To have known Amelia is to know, above all, that she loved animals . . . dogs, cats, and bunnies, of course, but goats, manatees, and anteaters, too. She once wrote a book about a sloth entitled, "Slothy Saves the Day." When her neurosurgeon first spoke with us on that strange October evening in 2006, it was Amelia's fondness of animals that made us smile again. The doctor introduced himself to Amelia and explained the following morning's brain surgery so gently, so simply. When finished, he asked her if she had any questions. She thought for a quick moment and asked, "Do you have any pets?"

In many ways, Amelia was a typical ten year old. In many other ways, her difficult journey set her apart. Her diagnosis of Medulloblastoma, a rare highly malignant tumor, led her to undergo surgery, radiation, eights rounds of chemotherapy, and physical therapy. For the remainder of 2006 and throughout 2007, her unshakeable determination and courage helped her to overcome both the cancer and the cure. In the fall of 2008, without skipping a grade, Amelia entered the third grade. We had started to relax, to feel like guilty victors, to once again embrace "normal".

Amelia was swimming, running, and swinging on the monkey bars again. She had started, slowly, to come from behind the wall that the cancer had erected. She was tired, but gaining strength everyday. She was starting to outgrow her clothes. And, she had abandoned her hats in favor of her new, short Audrey Hepburn-like hairstyle.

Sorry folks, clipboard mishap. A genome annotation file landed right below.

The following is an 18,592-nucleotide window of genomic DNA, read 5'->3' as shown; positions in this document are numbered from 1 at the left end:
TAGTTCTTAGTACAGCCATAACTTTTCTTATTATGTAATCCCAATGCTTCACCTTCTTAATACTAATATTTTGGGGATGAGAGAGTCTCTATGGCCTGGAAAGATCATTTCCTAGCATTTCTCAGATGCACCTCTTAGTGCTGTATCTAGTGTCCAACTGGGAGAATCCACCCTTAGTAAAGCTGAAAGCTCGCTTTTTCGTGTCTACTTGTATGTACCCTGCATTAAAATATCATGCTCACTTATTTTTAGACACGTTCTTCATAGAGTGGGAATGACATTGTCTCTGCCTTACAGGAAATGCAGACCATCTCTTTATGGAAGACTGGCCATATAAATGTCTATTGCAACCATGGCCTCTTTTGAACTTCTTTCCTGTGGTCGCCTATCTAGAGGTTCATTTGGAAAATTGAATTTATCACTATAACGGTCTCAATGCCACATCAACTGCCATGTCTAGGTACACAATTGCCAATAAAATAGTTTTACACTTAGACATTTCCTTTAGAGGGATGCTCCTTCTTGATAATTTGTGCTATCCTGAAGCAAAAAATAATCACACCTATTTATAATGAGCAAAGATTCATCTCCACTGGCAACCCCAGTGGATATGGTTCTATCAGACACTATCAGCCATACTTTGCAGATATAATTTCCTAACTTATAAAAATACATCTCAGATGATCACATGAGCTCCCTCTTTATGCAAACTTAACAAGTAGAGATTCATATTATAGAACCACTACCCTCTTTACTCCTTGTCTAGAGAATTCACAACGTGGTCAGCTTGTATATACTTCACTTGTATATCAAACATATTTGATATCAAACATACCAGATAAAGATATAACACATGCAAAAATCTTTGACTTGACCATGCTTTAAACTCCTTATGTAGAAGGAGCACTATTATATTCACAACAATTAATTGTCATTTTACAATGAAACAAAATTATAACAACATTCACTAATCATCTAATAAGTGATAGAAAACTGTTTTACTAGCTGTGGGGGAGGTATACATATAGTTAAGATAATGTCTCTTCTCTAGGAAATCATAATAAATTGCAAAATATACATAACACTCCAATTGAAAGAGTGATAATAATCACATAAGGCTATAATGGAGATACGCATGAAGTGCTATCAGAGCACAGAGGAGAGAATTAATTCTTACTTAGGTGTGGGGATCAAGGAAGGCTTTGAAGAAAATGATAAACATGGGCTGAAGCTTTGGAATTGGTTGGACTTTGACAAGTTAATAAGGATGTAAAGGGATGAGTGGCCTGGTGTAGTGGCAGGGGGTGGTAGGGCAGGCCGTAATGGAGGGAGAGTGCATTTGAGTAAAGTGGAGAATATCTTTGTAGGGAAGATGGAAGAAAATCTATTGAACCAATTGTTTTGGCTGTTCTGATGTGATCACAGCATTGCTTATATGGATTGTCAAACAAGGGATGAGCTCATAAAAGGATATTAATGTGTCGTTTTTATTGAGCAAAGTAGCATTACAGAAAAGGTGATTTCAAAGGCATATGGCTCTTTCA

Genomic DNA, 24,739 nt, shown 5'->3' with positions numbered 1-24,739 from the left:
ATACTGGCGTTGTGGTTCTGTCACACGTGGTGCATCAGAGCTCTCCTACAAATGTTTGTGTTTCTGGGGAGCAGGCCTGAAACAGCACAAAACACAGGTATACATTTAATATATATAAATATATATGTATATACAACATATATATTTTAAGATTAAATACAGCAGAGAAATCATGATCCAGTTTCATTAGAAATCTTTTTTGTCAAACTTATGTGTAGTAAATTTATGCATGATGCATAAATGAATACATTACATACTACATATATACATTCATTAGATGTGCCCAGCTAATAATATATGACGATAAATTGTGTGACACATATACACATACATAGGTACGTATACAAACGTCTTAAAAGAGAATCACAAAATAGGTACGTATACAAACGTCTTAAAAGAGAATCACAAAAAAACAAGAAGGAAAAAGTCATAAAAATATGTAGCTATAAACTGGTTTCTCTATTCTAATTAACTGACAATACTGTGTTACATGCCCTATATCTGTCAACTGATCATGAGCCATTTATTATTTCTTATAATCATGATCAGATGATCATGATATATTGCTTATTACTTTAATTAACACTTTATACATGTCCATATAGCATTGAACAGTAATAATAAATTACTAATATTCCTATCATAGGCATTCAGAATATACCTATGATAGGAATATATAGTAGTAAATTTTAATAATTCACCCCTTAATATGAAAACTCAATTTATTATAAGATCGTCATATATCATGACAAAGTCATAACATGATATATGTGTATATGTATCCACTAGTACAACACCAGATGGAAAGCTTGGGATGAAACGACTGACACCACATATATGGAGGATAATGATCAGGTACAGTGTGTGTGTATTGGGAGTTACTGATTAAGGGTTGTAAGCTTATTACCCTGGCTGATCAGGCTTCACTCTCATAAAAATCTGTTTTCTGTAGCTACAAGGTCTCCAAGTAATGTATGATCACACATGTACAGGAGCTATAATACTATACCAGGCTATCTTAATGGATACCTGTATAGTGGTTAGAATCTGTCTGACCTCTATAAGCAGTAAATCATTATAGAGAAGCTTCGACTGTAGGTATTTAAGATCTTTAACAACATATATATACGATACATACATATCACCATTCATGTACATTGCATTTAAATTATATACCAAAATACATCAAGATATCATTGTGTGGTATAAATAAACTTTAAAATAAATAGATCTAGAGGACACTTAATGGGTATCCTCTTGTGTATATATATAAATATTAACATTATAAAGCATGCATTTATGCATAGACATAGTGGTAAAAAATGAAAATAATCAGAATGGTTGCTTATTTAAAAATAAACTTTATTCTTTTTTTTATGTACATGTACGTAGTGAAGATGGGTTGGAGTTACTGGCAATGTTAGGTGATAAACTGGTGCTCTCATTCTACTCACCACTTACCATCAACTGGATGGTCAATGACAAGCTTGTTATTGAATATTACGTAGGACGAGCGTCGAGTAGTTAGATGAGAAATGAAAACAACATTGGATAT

Amelia's extra energy led her to resume work on her collages, journals, and other projects. During the previous summer, her newly acquired camera gave rise to yet another hobby . . . taking photographs . . . of animals, of course! One trip to the Bronx Zoo yielded more than 300 photos alone. "Why so many of the antelope?" we asked. "They're just too cute," she answered.

In November of 2008, a followup brain MRI revealed a small white mark. It couldn't be. There are several explanations for a mark of this nature. About 80 to 85% of children who are diagnosed with Medulloblastoma and undergo the treatment that Amelia had undergone remain free of the cancer for at least five years. Incredulously, in January of 2009, additional MRIs confirmed that the disease had relapsed.

Without question, Amelia was the most empathetic person that I have ever known. One day, when she was just four years old, we were out walking in a suburban area just outside the city. Ginkgo and Honey Locust trees lined the streets. Red brick houses with very small front lawns faced the narrow sidewalks. Not many people were around on that sunny afternoon, but we could hear voices emanating from the porch of one of the houses. When we got closer, we could see several people were excitedly talking and looking into a large, elegant bird cage. Two stunning doves were proudly perched inside. "Look! Look at the beautiful birds!" we exclaimed to Amelia. She only bowed her head. "Trapped," she replied.

Amelia resumed treatment that January, just after we learned of the relapse. From that day forward, she fought a battle as relentless as the disease. In many ways, this cancer, this monster, traped her and held her captive. Much of our time together was lost in the fight.

Still, in every way possible, she struggled to rise above it. Through innocence or strength, it did not touch her core. She forged on with her photography, her journals, her schoolwork. She delighted in her visits to local parks, zoos, and aquariums. She persevered with projects and research. She always continued to find laughter in the small stuff, comfort in her fluffy animal friends, and joy in the world around her.